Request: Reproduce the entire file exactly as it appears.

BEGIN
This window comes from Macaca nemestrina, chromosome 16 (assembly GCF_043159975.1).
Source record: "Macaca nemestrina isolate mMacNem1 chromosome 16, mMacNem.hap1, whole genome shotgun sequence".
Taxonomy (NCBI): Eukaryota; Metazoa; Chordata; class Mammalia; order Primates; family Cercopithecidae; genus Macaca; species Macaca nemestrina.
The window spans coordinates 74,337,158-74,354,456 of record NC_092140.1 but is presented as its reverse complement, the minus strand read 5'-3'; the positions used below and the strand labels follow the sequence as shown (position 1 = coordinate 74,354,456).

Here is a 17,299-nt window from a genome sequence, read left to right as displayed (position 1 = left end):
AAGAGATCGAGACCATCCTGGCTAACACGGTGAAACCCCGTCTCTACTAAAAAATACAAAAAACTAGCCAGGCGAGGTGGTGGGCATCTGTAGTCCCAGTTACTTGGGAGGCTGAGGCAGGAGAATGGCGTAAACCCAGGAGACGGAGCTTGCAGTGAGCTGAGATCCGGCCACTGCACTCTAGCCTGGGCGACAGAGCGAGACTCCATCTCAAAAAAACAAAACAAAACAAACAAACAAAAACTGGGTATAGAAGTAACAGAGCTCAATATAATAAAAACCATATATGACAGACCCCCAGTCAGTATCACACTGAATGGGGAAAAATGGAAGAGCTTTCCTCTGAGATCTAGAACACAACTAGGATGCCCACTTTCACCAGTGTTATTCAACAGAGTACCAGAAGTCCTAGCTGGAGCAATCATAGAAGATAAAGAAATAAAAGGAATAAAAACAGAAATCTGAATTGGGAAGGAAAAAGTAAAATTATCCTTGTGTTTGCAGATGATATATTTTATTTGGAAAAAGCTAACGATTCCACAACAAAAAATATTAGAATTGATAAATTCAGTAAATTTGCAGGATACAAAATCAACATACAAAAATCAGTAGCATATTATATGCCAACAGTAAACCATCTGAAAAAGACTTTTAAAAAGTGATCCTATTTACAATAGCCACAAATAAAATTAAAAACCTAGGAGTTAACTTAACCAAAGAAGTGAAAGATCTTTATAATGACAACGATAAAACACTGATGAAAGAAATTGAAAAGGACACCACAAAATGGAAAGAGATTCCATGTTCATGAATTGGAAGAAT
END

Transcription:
This window comes from Macaca nemestrina, chromosome 16 (assembly GCF_043159975.1).
Source record: "Macaca nemestrina isolate mMacNem1 chromosome 16, mMacNem.hap1, whole genome shotgun sequence".
Taxonomy (NCBI): Eukaryota; Metazoa; Chordata; class Mammalia; order Primates; family Cercopithecidae; genus Macaca; species Macaca nemestrina.
The window spans coordinates 74,337,158-74,354,456 of record NC_092140.1 but is presented as its reverse complement, the minus strand read 5'-3'; the positions used below and the strand labels follow the sequence as shown (position 1 = coordinate 74,354,456).

Here is a 17,299-nt window from a genome sequence, read left to right as displayed (position 1 = left end):
AAGAGATCGAGACCATCCTGGCTAACACGGTGAAACCCCGTCTCTACTAAAAAATACAAAAAACTAGCCAGGCGAGGTGGTGGGCATCTGTAGTCCCAGTTACTTGGGAGGCTGAGGCAGGAGAATGGCGTAAACCCAGGAGACGGAGCTTGCAGTGAGCTGAGATCCGGCCACTGCACTCTAGCCTGGGCGACAGAGCGAGACTCCATCTCAAAAAAACAAAACAAAACAAACAAACAAAAACTGGGTATAGAAGTAACAGAGCTCAATATAATAAAAACCATATATGACAGACCCCCAGTCAGTATCACACTGAATGGGGAAAAATGGAAGAGCTTTCCTCTGAGATCTAGAACACAACTAGGATGCCCACTTTCACCAGTGTTATTCAACAGAGTACCAGAAGTCCTAGCTGGAGCAATCATAGAAGATAAAGAAATAAAAGGAATAAAAACAGAAATCTGAATTGGGAAGGAAAAAGTAAAATTATCCTTGTGTTTGCAGATGATATATTTTATTTGGAAAAAGCTAACGATTCCACAACAAAAAATATTAGAATTGATAAATTCAGTAAATTTGCAGGATACAAAATCAACATACAAAAATCAGTAGCATATTATATGCCAACAGTAAACCATCTGAAAAAGACTTTTAAAAAGTGATCCTATTTACAATAGCCACAAATAAAATTAAAAACCTAGGAGTTAACTTAACCAAAGAAGTGAAAGATCTTTATAATGACAACGATAAAACACTGATGAAAGAAATTGAAAAGGACACCACAAAATGGAAAGAGATTCCATGTTCATGAATTGGAAGAAT